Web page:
By Ronnie Cohen
SAN FRANCISCO (Reuters) - A Christian legal group has filed a federal lawsuit challenging a landmark California law that bars a controversial therapy aimed at reversing homosexuality from being used on children and teens, calling it a violation of privacy and free speech rights.
California's Democratic Governor Jerry Brown signed the ban into law over the weekend, making the nation's most populous state the first to ban so-called conversion therapy among youth. Gay rights advocates say the therapy can psychologically harm gay and lesbian youth.
"This legislation is an outrageous violation of the civil rights of youth, of parents and of licensed counselors, including clergy who are licensed counselors," said Brad Dacus, president of the Pacific Justice Institute, which filed the suit late on Monday for a student who underwent the therapy and two counselors.
"What we're advocating is for all to have the freedom and liberty to seek the counseling that meets their needs," Dacus told Reuters by telephone.
Enactment of the law marked a major victory for gay rights advocates who say the treatment, also called reparative therapy, has no medical basis because homosexuality is not a disorder.
The measure prohibits therapists from performing sexual-orientation change counseling with children and teens under 18 and was supported by the California Psychological Association and the California Board of Behavioral Sciences, among others.
The bill's sponsor, state Senator Ted Lieu, a Democrat from the Los Angeles suburb of Torrance, called the lawsuit frivolous.
"Under the plaintiffs' argument, the First Amendment would shield therapists and psychiatrists from medical malpractice and psychological-abuse claims simply because they use speech in practicing their medicine. That is a novel and frivolous view of the First Amendment," he said.
LAW CALLED A GOVERNMENT INTRUSION
The suit says the law violates numerous provisions of the U.S. Constitution, including the right to privacy, freedom of speech and the free exercise of religion.
"The statute involves government intrusion into an intimate zone of privacy," the suit says, adding that one of the plaintiffs, Dr. Anthony Duk, frequently treats patients with a combination of counseling and prescription drugs, using the medication to help his clients control their sex drives.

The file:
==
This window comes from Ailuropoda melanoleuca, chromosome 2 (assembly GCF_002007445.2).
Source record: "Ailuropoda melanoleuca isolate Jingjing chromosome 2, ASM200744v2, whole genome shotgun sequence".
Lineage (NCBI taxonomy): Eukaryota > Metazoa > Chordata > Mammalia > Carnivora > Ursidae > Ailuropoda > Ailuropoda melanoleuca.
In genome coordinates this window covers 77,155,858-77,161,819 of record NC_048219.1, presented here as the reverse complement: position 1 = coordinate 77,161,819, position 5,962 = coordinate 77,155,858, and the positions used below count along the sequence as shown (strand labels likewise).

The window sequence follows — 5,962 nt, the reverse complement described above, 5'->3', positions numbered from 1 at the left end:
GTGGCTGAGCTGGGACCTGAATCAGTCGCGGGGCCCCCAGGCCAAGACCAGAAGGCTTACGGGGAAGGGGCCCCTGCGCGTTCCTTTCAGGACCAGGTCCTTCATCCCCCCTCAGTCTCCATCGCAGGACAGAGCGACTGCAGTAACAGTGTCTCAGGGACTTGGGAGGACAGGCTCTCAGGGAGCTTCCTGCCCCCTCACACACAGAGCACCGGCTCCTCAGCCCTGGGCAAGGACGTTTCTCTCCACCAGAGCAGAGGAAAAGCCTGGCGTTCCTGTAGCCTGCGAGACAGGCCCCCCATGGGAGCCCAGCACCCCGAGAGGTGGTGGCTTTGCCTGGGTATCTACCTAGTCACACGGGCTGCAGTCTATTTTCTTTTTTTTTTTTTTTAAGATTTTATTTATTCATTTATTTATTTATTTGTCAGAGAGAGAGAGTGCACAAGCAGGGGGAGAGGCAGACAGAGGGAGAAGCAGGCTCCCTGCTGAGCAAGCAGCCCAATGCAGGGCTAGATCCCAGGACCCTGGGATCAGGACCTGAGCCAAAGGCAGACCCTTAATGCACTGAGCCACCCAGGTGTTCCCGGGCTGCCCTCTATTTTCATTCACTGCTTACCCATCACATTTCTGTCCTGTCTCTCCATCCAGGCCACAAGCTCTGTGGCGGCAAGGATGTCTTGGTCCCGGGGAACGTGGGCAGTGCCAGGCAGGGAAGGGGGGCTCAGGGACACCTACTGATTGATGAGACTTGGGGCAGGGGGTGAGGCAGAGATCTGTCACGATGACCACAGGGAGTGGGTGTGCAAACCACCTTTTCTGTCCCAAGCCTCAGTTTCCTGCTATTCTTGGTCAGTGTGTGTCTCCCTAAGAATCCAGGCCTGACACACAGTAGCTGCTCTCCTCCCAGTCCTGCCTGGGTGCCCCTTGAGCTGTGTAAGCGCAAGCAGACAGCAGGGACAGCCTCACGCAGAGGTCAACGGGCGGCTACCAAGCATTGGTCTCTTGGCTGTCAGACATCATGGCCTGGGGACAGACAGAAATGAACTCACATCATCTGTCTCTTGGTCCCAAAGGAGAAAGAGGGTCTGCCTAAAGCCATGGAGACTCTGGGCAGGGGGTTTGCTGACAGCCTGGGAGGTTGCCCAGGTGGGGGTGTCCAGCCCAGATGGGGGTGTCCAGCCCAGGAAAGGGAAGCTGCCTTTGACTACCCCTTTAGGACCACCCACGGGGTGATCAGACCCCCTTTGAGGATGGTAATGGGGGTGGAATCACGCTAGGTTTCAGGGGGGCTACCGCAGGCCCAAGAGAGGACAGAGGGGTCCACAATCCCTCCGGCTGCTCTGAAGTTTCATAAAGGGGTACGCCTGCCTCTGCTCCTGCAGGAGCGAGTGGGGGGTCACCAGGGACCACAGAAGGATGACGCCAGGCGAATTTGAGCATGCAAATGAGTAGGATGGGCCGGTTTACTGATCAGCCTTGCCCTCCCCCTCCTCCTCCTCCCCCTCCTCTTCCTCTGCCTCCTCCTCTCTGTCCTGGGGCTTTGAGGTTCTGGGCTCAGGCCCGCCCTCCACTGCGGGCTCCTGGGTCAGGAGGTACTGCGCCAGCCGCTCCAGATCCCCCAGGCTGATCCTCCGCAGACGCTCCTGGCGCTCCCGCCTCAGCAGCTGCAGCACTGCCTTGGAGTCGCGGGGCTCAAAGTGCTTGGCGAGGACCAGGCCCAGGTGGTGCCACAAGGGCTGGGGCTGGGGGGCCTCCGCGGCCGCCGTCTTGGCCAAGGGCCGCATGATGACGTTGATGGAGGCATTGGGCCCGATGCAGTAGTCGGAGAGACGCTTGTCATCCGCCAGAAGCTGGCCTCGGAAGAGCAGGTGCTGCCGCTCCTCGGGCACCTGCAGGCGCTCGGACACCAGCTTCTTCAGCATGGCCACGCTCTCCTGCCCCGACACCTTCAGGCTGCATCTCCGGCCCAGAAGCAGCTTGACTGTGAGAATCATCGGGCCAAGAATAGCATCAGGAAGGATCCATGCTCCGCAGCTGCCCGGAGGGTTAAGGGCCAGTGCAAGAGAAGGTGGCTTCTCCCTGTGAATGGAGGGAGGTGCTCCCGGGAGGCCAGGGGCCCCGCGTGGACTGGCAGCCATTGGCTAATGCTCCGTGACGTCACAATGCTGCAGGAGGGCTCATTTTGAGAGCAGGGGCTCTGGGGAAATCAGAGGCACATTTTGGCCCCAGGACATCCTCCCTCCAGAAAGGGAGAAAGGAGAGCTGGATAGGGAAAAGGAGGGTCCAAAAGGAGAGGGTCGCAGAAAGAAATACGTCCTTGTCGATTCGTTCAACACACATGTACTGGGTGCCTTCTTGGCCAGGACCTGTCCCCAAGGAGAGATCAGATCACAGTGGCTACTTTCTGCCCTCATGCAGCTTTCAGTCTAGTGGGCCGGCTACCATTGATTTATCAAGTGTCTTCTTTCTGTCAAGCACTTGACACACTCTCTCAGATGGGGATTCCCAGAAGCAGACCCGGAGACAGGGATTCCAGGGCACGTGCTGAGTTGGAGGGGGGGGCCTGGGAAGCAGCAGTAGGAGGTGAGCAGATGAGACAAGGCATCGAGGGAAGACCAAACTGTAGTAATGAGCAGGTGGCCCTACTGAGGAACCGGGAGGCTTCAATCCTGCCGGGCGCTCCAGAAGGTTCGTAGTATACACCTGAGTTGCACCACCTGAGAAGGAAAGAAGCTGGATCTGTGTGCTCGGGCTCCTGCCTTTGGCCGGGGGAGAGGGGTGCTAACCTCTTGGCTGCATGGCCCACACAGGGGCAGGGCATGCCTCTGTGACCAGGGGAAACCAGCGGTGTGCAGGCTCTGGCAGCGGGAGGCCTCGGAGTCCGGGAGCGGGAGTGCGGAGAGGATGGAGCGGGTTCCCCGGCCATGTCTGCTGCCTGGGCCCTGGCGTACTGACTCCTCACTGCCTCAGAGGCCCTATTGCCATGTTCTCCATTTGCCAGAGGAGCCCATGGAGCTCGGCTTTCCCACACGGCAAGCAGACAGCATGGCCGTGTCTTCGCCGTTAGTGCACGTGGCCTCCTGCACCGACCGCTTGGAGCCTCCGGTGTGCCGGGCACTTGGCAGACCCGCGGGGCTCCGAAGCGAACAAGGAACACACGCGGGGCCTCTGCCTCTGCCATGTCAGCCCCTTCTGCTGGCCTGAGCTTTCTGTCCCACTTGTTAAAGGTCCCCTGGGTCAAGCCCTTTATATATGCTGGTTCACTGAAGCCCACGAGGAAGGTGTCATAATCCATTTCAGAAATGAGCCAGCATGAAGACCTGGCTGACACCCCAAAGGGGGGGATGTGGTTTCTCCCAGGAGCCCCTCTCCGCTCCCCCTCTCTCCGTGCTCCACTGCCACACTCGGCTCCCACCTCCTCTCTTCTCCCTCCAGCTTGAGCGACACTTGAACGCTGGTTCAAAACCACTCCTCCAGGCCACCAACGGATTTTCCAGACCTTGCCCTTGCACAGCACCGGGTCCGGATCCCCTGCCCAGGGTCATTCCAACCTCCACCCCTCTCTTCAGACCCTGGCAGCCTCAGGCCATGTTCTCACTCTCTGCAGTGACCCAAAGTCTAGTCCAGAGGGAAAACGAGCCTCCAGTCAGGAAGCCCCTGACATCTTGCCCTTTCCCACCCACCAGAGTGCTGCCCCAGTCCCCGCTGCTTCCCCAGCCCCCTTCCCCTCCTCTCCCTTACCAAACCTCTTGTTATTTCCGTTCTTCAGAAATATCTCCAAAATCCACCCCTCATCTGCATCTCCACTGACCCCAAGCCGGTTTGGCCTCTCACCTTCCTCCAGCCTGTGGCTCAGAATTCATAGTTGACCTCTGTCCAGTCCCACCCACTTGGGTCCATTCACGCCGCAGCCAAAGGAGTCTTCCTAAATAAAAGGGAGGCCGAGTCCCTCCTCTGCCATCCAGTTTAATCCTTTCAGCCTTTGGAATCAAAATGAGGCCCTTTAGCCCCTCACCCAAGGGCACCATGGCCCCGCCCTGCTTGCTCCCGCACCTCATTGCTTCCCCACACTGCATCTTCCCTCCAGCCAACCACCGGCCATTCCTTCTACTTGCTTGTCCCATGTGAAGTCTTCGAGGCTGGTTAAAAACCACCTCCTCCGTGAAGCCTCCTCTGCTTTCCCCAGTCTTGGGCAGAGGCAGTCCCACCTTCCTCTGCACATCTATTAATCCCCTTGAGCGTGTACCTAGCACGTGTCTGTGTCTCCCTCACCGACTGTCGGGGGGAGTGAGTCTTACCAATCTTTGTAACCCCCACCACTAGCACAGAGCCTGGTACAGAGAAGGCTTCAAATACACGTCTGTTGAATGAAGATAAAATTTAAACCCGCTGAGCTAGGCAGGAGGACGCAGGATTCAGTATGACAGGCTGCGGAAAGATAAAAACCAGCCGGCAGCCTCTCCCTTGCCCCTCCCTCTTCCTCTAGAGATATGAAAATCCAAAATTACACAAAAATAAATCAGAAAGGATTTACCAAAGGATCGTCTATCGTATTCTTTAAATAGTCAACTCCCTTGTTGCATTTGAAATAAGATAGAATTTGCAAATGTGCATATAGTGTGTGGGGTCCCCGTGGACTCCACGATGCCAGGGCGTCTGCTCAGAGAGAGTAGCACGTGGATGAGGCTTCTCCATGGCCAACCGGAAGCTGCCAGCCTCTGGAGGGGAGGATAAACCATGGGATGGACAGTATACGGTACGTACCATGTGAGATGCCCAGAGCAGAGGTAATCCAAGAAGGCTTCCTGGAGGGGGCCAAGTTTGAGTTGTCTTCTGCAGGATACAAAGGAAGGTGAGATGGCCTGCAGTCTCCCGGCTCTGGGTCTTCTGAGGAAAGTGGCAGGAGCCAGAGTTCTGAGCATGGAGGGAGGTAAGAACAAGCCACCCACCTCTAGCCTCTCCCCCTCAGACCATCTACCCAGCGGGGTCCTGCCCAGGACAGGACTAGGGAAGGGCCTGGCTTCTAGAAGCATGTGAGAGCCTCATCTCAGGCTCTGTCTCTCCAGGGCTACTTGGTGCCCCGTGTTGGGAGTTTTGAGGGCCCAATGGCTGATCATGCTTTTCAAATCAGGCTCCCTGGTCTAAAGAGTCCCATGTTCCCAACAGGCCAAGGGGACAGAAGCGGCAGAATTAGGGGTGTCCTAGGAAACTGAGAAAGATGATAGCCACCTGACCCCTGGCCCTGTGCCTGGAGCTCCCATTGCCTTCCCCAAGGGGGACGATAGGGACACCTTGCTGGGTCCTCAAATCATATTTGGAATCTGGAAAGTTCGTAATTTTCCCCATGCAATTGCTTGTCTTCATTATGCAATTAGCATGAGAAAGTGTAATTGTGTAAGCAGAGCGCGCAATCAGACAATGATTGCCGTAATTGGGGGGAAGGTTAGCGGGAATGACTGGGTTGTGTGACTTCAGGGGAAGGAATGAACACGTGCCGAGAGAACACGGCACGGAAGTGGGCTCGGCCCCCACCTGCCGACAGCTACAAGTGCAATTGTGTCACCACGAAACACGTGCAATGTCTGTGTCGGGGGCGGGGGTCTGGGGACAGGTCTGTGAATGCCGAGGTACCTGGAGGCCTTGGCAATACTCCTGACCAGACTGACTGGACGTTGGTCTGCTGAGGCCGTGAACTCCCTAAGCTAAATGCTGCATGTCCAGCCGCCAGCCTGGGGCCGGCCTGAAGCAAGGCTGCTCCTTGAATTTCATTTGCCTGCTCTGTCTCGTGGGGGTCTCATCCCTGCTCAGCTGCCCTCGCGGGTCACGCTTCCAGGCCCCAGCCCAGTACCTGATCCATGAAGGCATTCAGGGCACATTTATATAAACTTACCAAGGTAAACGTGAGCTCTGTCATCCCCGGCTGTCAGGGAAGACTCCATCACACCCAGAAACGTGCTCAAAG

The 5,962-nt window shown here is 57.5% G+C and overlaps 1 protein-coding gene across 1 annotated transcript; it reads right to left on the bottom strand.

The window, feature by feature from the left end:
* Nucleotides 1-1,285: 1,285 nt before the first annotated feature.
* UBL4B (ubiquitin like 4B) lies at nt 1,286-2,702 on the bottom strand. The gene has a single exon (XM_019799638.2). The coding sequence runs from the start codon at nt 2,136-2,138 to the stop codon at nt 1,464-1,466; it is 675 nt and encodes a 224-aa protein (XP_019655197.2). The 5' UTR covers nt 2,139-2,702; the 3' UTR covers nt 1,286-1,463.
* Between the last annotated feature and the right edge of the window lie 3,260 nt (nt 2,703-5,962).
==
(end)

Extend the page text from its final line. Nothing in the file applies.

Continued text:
Kate Kendell, executive director of the National Center for Lesbian Rights, derided the lawsuit and said she would work with the state attorney general's office to defend the law, which is scheduled to take effect in January.
"It's a series of very artful dodges and red herrings and has really zero merit," she told Reuters. "This is a law that protects minors from a practice regarded by every mainstream mental health organization as harmful, damaging and without any basis in scientific fact."
Representatives of the attorney general were not immediately available for comment. Meanwhile, another Christian group said it also planned to file a suit to block the law.
Mat Staver of the Florida-based Liberty Counsel said his group planned to sue the state on behalf of counselors as well as two parents and their minor children who are currently undergoing the therapy in California.
"This new law has just gone way beyond common sense," Staver told Reuters. "Counselors cannot counsel minors about reducing or eliminating same-sex attraction even if the client is asking for this counseling."
Dr. Robert Spitzer, the psychiatrist who pioneered the treatment, has since renounced it and has apologized to the gay and lesbian community.
(Editing By Cynthia Johnston and Cynthia Osterman)
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